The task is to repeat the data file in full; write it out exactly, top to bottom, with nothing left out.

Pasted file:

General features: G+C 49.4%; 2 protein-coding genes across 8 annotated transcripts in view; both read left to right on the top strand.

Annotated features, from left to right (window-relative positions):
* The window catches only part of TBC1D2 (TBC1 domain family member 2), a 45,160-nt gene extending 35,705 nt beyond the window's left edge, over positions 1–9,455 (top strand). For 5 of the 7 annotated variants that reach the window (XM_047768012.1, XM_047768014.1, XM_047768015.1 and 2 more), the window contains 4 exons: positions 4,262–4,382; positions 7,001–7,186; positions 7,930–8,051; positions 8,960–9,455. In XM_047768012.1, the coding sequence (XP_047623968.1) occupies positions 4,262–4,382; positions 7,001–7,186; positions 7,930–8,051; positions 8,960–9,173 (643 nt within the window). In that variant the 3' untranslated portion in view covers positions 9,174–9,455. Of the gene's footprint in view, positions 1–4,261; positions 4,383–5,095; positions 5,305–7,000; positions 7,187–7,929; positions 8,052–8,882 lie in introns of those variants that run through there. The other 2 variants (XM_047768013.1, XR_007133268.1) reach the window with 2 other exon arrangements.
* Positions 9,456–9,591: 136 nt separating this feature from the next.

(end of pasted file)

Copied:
General features: G+C 49.4%; 2 protein-coding genes across 8 annotated transcripts in view; both read left to right on the top strand.

Annotated features, from left to right (window-relative positions):
* The window catches only part of TBC1D2 (TBC1 domain family member 2), a 45,160-nt gene extending 35,705 nt beyond the window's left edge, over positions 1–9,455 (top strand). For 5 of the 7 annotated variants that reach the window (XM_047768012.1, XM_047768014.1, XM_047768015.1 and 2 more), the window contains 4 exons: positions 4,262–4,382; positions 7,001–7,186; positions 7,930–8,051; positions 8,960–9,455. In XM_047768012.1, the coding sequence (XP_047623968.1) occupies positions 4,262–4,382; positions 7,001–7,186; positions 7,930–8,051; positions 8,960–9,173 (643 nt within the window). In that variant the 3' untranslated portion in view covers positions 9,174–9,455. Of the gene's footprint in view, positions 1–4,261; positions 4,383–5,095; positions 5,305–7,000; positions 7,187–7,929; positions 8,052–8,882 lie in introns of those variants that run through there. The other 2 variants (XM_047768013.1, XR_007133268.1) reach the window with 2 other exon arrangements.
* Positions 9,456–9,591: 136 nt separating this feature from the next.